What I Learned by Hosting a “Baby Sprinkle” (Or, What the Heck is a Baby Sprinkle?)

By Deborah Ziff

I recently co-hosted a “baby sprinkle.” In the interest of full disclosure, I’m going to admit upfront that I’d never heard of a baby sprinkle until a few weeks ago (this despite the fact that the New York Times was on top of it two years ago). So if you’re like me, and you’ve fallen shamefully behind on your baby shower trends — the sprinkle is a smaller, less elaborate version of the baby shower for second, third or fourth (or more) pregnancies.

I wanted to do something to celebrate my friend Katy’s second pregnancy. Katy has 2-year-old twins, Emma and Daniel. Emma was diagnosed a year ago with a chromosomal disorder, autism, brain damage from birth and resulting cerebral palsy. Katy has been very open about Emma’s struggles on her blog and she was featured in a newspaper story. Given the day-to-day stress of raising 2-year-old twins — let alone 2-year-old twins with special needs — I figured Katy hadn’t had much time to celebrate herself or the new baby.

Learn how to host a baby sprinkle. A baby sprinkle is a small baby shower for a second (or subsequent) baby. It's a great way to celebrate mom and baby.

Katy is a boisterous, funny, extroverted British woman who is usually the one planning parties. She threw an elaborate 30th birthday party (it involved a citywide scavenger hunt) for me and another friend and was known to rent bouncy houses for her backyard even before she had children. But hosting a party for “the planner” can sometimes be tricky.

Now for a word about me: I’m not fancy. I held my wedding reception in a lodge in the North Woods of Wisconsin where guests amused themselves during dinner by taking photos with the animal heads mounted to the walls. My husband and I—ages 36 and 33, respectively—were very pleased with ourselves when we recently bought an ACTUAL COUCH after sitting on a futon since college. So the idea of a no-frills baby shower is right up my alley.

Deb (left) with Katy, the mommy-to-be-again.

As I planned the party, I realized that the expectations of a sprinkle are not as well-defined as that of a shower. Or, as the Times put it, “sprinkles are not without controversy.” (Move over Benghazi!) The Times goes on: “Guests directed to spend money on gifts yet again might feel resentful, and, on the other side, moms-to-be can feel uncomfortable with the expectation that they do so.”

Yikes! Luckily, I had two good friends/co-hosts who helped me navigate my way through the (apparently) pitfall-filled world of baby sprinkles.

So here’s what I learned about how to host a baby sprinkle:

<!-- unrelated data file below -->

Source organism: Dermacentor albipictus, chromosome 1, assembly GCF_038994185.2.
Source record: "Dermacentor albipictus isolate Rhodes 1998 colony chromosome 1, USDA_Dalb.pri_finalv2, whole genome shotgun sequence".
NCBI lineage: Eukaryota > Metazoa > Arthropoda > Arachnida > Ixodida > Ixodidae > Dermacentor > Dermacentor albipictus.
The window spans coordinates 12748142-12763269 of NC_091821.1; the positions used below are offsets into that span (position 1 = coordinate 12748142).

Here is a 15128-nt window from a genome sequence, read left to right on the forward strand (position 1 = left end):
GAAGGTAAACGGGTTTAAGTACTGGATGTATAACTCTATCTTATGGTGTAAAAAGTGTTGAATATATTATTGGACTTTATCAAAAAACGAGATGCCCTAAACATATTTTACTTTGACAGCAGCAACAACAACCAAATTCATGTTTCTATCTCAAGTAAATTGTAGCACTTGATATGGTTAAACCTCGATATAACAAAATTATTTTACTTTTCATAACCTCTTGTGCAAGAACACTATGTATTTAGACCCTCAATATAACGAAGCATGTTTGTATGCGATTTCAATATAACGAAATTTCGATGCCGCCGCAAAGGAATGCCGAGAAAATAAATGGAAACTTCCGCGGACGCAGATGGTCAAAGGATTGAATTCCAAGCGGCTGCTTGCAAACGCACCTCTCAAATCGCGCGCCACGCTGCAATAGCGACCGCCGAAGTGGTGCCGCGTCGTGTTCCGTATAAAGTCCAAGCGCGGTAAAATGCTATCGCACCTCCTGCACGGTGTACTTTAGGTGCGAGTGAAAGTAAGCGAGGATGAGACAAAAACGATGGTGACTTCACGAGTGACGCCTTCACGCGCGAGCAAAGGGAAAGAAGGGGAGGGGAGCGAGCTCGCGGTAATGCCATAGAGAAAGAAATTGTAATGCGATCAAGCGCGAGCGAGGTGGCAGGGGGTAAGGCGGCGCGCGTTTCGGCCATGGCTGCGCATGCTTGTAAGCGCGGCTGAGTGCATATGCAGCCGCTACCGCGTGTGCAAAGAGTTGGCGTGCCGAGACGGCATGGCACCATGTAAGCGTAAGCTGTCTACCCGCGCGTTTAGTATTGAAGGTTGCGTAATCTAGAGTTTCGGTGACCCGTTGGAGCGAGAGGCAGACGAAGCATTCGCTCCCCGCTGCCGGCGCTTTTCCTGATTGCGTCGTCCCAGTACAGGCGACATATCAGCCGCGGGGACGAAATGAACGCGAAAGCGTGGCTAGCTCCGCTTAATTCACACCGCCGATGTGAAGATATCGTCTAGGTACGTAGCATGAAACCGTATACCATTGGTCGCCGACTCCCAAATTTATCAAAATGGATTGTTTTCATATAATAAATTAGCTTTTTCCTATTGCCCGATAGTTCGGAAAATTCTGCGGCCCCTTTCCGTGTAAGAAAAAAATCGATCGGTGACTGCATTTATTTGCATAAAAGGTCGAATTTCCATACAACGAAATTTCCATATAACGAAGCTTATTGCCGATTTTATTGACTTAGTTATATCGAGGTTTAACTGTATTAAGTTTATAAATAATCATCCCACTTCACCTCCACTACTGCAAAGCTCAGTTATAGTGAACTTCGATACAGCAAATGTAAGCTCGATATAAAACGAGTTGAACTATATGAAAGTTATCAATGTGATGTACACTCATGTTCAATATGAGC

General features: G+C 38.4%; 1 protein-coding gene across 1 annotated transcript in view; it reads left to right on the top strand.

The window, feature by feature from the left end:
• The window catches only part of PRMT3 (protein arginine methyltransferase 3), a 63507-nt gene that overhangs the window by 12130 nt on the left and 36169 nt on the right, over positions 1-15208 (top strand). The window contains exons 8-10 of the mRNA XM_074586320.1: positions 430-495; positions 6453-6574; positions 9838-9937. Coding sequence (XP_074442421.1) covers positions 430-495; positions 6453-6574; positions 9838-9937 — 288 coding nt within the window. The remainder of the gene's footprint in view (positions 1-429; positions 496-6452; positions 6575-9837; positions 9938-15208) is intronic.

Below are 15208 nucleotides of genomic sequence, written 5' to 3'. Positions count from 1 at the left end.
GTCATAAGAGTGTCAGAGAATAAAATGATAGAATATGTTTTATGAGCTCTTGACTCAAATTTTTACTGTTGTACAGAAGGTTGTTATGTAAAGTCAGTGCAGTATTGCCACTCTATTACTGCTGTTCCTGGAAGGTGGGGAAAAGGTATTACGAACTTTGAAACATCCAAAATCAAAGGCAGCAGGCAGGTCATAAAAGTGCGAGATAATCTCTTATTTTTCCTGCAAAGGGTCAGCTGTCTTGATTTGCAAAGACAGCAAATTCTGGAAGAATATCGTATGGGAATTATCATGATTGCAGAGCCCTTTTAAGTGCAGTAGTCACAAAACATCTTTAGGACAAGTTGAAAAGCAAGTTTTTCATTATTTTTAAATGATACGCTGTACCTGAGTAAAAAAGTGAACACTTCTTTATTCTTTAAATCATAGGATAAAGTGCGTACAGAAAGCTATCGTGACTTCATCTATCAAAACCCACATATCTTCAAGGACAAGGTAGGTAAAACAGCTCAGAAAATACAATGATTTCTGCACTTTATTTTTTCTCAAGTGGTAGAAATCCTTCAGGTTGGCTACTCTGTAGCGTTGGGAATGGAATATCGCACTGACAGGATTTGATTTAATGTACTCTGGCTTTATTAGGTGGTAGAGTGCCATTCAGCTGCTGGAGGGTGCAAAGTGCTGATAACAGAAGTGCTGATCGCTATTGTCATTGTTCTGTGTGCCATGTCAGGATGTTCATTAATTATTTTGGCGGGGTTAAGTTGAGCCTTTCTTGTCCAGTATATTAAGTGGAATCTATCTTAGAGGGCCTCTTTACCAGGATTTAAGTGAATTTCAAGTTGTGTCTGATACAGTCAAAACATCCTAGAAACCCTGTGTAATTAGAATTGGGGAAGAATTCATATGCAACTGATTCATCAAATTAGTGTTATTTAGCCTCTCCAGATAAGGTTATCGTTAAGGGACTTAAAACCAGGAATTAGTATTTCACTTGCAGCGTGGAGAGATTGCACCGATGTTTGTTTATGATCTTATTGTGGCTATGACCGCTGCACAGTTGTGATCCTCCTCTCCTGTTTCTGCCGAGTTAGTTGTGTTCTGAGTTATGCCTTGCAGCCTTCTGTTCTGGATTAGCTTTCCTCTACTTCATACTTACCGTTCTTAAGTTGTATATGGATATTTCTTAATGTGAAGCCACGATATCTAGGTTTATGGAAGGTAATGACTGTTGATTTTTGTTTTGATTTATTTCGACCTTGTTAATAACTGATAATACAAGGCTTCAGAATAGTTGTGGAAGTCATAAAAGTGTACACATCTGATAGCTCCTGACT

Make it about mama: Since second-time moms already have the basics, make mama be the focus of gifts, instead of baby. In Katy’s case, she had not one, but two, of everything in the whole wide babyverse. Mommy Sanest has already run a thoughtful list of gift ideas for second pregnancies. I got Katy some fragrant, locally-made soaps and perfume, and threw in an eco-friendly wooden rattle for the baby (all from a cool store in Forest Park called Refind Home).

Set the tone early: We chose to do an Evite, rather than a snail mail invite, to keep the expense down and to keep it casual. The invitation asked guests to “join us to celebrate Katy,” rather than welcoming baby. Katy already had a registry with items for the new nursery and practical items like diapers and wipes, so we included that in the invitation.

Keep it casual: Katy’s baby shower for her first pregnancy included lunch at a private club in Madison. We held this party at a friend’s house. One of my co-hosts, Debbie, got a little happy with the Cricut craft cutting machine (I also had never heard of this until the party – remember, I’m not fancy!) so the decorations wound up being really beautiful, but also all homemade.

Keep it small: We ended up having a small intimate gathering of about seven people. It was perfect. We felt totally comfortable talking about the less glamorous side of having a baby. At one point, in the midst of talking about the possibility of, erm, going No. 2 during delivery, someone astutely noted, “So this is the difference between a sprinkle and a shower.”

Skip the games: I’m actually a fan of this rule for regular baby showers, too. (Seriously. No one wants to eat chocolate from a diaper!) For an activity, we bought some wooden blocks for guests to decorate with stickers, paint and paper. The idea is that the new baby will be able to play with them after she’s born.

Stop worrying and have fun: If some of the invited guests decided not to come because they just_couldn’t_take_one_more_shower, so be it. That’s their choice. More cupcakes for the rest of us.


Deborah Ziff is a freelance writer, ex-trombone player, and hedgehog enthusiast in the Chicago area. She’s also mom to a 19-month-old daughter and a labradoodle named Franklin.


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